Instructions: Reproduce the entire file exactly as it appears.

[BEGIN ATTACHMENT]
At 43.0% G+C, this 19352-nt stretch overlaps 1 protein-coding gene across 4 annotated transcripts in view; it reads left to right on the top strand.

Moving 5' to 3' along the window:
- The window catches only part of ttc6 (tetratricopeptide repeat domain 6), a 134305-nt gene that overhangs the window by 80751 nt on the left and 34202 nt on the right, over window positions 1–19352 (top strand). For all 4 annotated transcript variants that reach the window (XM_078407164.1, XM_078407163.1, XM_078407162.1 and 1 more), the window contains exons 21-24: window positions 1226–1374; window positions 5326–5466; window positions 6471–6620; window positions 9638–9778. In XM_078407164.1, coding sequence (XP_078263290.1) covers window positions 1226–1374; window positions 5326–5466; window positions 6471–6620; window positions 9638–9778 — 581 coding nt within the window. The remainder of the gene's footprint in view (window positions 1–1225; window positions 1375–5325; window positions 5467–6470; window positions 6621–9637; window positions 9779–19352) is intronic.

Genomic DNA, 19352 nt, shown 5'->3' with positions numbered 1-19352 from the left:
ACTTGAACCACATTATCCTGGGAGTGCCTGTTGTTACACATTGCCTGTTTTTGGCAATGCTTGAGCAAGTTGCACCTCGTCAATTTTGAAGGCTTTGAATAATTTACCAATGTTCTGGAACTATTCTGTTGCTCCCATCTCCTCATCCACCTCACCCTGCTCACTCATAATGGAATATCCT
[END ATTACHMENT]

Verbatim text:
At 43.0% G+C, this 19352-nt stretch overlaps 1 protein-coding gene across 4 annotated transcripts in view; it reads left to right on the top strand.

Moving 5' to 3' along the window:
- The window catches only part of ttc6 (tetratricopeptide repeat domain 6), a 134305-nt gene that overhangs the window by 80751 nt on the left and 34202 nt on the right, over window positions 1–19352 (top strand). For all 4 annotated transcript variants that reach the window (XM_078407164.1, XM_078407163.1, XM_078407162.1 and 1 more), the window contains exons 21-24: window positions 1226–1374; window positions 5326–5466; window positions 6471–6620; window positions 9638–9778. In XM_078407164.1, coding sequence (XP_078263290.1) covers window positions 1226–1374; window positions 5326–5466; window positions 6471–6620; window positions 9638–9778 — 581 coding nt within the window. The remainder of the gene's footprint in view (window positions 1–1225; window positions 1375–5325; window positions 5467–6470; window positions 6621–9637; window positions 9779–19352) is intronic.

Genomic DNA, 19352 nt, shown 5'->3' with positions numbered 1-19352 from the left:
ACTTGAACCACATTATCCTGGGAGTGCCTGTTGTTACACATTGCCTGTTTTTGGCAATGCTTGAGCAAGTTGCACCTCGTCAATTTTGAAGGCTTTGAATAATTTACCAATGTTCTGGAACTATTCTGTTGCTCCCATCTCCTCATCCACCTCACCCTGCTCACTCATAATGGAATATCCT